How to Use the Gross Rent Multiplier Formula
Real estate investors work with agents who are less likely to assist you with holistic market value calculations and analyses for properties.
Getting the highest ROI for your rental property is not the easiest thing to do. Among the most important calculations you’re going to miss out on is the gross rent multiplier (GRM). Ironically, the GRM can be calculated easily, which is why you shouldn’t make decisions entirely based on your findings here.
Since you were looking for an initial value assessment, the GRM tool is an excellent option. You see, this easy calculation alone can determine whether a more detailed analysis is worth your time and resources.
Most property investors, who actively seek properties, have quite a few marked on their radar. This is why they NEED a way to swiftly rank their prospects while freeing-up more time to analyze their few best options. There are also a few smart additions you could add to your apartments to attract more residents.
Enter the gross rent multiplier.
If used correctly, the GRM formula aims to minimize your prospects in the traditional sense of the ‘shortlisting’ strategy. However, property managers usually discourage investors from relying too heavily and forgetting to sift through properties that may have better GRMs.
Methodology Example #1
To calculate the GRM of a property that is up for grabs, you need to input the following variables into the equation accordingly:
Market Value / Annual Gross Income = Gross Rent Multiplier
For instance, if a property is being sold for $750,000 and provides for an annual income of $110,000, then its GRM equals 6.82.
How to Calculate GRM to Estimate the Value of Property
Let’s say, for instance, that you are analyzing sold properties (comparable classes) and calculated their GRM to be 6.75. What if, now, you wish to estimate the value of the property you are trying to purchase?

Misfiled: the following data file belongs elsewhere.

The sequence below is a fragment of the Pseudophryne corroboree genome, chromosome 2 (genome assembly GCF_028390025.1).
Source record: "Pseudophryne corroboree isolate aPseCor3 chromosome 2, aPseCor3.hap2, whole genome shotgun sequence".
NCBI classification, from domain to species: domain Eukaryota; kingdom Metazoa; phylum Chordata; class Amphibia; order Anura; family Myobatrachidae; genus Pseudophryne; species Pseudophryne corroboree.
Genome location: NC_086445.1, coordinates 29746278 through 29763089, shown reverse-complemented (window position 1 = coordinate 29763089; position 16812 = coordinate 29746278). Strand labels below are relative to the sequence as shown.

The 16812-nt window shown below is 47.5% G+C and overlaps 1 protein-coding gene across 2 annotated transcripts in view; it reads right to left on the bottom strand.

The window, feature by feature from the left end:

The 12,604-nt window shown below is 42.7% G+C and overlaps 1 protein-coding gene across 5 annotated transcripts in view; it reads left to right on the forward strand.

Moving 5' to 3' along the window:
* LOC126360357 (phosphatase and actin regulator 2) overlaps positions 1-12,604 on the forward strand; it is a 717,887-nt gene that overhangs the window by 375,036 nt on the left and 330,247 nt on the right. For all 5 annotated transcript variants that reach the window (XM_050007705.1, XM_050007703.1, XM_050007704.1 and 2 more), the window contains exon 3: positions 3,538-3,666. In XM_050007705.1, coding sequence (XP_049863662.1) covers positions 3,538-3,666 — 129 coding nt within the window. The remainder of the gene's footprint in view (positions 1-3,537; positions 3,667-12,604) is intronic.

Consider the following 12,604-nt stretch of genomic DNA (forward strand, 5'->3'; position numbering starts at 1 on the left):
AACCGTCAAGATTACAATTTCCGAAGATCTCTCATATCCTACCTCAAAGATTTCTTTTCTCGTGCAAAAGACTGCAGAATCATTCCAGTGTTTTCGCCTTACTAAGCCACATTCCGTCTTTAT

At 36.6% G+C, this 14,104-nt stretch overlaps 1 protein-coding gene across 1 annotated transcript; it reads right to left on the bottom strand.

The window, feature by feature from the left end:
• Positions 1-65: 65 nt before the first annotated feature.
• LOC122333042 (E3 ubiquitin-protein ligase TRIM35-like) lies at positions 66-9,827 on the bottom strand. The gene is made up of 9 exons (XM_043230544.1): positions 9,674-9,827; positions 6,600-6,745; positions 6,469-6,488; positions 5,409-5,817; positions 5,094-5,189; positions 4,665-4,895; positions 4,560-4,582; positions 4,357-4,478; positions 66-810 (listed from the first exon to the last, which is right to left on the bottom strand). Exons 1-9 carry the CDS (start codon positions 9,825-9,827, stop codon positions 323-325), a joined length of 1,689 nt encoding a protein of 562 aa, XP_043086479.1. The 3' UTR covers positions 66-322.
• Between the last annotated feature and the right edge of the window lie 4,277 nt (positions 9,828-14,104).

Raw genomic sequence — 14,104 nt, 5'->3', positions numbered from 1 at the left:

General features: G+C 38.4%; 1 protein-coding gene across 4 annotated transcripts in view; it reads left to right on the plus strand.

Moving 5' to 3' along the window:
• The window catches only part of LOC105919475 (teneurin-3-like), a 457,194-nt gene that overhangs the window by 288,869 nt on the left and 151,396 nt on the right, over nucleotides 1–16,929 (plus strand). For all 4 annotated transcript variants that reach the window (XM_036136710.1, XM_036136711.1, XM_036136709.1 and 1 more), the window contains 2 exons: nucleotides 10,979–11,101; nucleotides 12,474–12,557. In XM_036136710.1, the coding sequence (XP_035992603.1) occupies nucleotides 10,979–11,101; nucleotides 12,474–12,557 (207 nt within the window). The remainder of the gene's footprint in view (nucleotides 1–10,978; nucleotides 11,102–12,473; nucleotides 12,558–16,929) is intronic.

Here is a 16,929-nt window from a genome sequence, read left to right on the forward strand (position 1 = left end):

Assuming that the expected gross rental income of the property is $68,000 per year, here’s how your equation will work:
6.75 (GRM) x $68,000 (Annual Income) = $459,000 (Market Value)
Now if you find out that this property is listed for a price of $695,000, you can swipe on forward and not waste your time here.
Cap Rate vs. Gross Rent Multiplier
Commercial real estate and rental incomes are evaluated with the help of your investment criteria and a number of ratios. This is why many property investors tend to confuse the capitalization rate (cap rate) with GRM.
The cap rate of a property can be calculated by determining its net operating income (NOI) and then dividing it by its current market value.
Unlike the GRM, a property’s capitalization rate incorporates operating expenses and vacancies. In other words, the cap rate is a more accurate calculation of worthy investment as compared to the GRM.
Of course, when an investor is still in the initial stage of research, they wouldn’t have expense and occupancy rate data on hand. This is why the GRM formula can quickly eliminate potential property investment options, while also freeing up time and resources to estimate more holistic data.
Investment Property Example #2
Let’s assume you’re planning on buying real estate that has a listing price of $205,000. You also find that the monthly rental income of this property is $1,541.
GRM = $205,000 / ($1541 x 12) = 11.09
Is This Number Good?
If you’re a math whizz, you might have determined that a lower GRM reflects a faster breakeven on your initial investment. Of course, you may be wondering how much of a GRM is a realistic goal and how much may be too high?
Well, most experienced property managers are of the consensus that an investment property that has a GRM of anywhere between 4 and 7 is ideal.
Based on what you’ve learned, if you’re faced with the option of choosing between Example #1 and Example #2, which one would you pick?
We really hope you think #1.
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Author: Katie Lukina
Head of Content @Goodjuju